A 2013 proposal to drill within an enclave community surrounded by the park did not go ahead because the province announced an operational “pause” on any exploration involving hydraulic fracturing in late 2014, and the offshore regulatory authority did not renew the company’s exploration license. While this “pause” on hydraulic fracturing remains in place, there is no assurance it will be maintained in the long-term, nor does it apply to conventional oil and gas exploration.

There are active exploration licenses south of the park (Lark Harbour in the Bay of Islands area), and about 80km offshore (the Old Harry prospect).
Preliminary research shows that currents in the Gulf of St. Lawrence could transport spills from these projects to the park (Bourgault et al, 2014).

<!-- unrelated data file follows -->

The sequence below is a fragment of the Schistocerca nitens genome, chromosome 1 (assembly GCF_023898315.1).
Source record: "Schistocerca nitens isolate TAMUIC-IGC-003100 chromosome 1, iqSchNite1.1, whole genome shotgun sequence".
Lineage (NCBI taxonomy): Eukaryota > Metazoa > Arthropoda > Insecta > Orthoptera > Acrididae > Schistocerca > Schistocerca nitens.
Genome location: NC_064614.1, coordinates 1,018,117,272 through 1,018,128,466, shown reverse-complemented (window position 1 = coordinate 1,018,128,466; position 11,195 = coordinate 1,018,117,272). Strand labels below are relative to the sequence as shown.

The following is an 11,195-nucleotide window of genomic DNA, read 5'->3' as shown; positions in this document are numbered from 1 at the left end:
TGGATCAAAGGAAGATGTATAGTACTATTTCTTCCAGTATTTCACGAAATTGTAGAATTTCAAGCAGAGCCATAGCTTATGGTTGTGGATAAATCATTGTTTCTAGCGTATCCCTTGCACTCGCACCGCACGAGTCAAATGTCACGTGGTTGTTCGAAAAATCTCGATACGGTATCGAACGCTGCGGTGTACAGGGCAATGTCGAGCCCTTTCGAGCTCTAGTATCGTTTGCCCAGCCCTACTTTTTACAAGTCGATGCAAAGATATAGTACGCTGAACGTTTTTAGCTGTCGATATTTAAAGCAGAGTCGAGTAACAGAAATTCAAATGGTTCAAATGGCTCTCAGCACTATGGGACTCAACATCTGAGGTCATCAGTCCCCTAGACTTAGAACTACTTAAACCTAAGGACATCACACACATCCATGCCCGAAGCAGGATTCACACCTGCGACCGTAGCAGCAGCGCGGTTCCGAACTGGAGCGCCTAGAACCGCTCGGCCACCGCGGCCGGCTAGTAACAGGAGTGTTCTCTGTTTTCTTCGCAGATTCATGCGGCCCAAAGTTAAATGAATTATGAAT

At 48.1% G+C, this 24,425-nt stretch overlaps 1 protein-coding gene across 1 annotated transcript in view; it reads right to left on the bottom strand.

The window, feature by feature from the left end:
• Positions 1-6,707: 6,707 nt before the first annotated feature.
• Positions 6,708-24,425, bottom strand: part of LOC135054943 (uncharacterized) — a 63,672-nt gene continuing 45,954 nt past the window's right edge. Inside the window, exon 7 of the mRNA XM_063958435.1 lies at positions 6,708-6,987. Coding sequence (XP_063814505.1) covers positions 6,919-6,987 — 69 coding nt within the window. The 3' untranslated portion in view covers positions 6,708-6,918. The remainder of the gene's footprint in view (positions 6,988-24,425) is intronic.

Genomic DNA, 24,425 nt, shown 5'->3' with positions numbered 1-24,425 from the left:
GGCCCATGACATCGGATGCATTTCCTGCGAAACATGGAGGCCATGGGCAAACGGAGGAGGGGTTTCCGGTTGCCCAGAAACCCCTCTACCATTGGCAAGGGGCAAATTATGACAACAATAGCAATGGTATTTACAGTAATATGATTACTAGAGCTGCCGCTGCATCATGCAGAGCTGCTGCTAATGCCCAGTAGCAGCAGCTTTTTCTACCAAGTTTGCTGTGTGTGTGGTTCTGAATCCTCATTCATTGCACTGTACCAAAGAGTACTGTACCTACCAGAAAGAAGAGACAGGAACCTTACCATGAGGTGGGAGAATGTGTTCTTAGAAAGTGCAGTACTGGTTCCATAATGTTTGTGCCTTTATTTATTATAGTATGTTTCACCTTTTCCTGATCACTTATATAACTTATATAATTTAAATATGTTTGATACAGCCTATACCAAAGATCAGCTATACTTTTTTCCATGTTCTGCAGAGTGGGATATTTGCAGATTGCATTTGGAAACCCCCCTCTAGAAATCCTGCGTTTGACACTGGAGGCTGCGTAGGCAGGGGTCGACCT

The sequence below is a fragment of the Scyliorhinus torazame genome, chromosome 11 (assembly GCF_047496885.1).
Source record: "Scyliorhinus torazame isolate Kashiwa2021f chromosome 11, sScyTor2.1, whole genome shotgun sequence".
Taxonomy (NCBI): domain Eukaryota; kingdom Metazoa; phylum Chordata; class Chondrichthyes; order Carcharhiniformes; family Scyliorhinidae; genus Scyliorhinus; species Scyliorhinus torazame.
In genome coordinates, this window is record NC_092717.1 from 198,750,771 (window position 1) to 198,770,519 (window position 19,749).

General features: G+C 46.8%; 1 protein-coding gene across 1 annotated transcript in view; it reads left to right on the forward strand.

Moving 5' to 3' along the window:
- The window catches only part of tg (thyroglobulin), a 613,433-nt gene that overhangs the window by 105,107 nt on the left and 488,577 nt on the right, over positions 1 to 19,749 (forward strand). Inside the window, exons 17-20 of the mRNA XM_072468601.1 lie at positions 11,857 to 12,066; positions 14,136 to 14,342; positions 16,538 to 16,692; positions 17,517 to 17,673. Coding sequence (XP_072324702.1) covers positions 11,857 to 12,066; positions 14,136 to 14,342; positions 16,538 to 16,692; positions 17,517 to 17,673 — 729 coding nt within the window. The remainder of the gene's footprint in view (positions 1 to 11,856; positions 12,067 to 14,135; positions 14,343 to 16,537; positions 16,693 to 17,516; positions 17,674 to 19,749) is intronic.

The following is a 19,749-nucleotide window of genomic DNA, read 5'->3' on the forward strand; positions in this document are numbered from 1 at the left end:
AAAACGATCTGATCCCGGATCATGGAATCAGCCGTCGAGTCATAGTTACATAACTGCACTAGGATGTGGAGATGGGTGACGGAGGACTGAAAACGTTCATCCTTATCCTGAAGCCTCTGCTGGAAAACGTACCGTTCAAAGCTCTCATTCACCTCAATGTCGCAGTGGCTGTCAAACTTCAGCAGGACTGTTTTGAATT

While there is currently no opportunity to bid for licenses offshore directly adjacent to Gros Morne, there is no mechanism in place to prevent the bid system from re-opening this area in the future.

Petroleum industry activity along the Gros Morne coastline would compromise the integrity of the property’s outstanding natural beauty, while potential oil spills associated with exploration and development could damage the natural beauty and harm marine and coastal biodiversity.
Habitat Shifting/ Alteration,
Storms/Flooding
High Threat
Inside site
, Throughout(>50%)
Outside site
Changes in extent and duration of ice cover and frost-free season could affect the site’s ecosystems.
Erosion from extreme weather events could impact coastal geological features.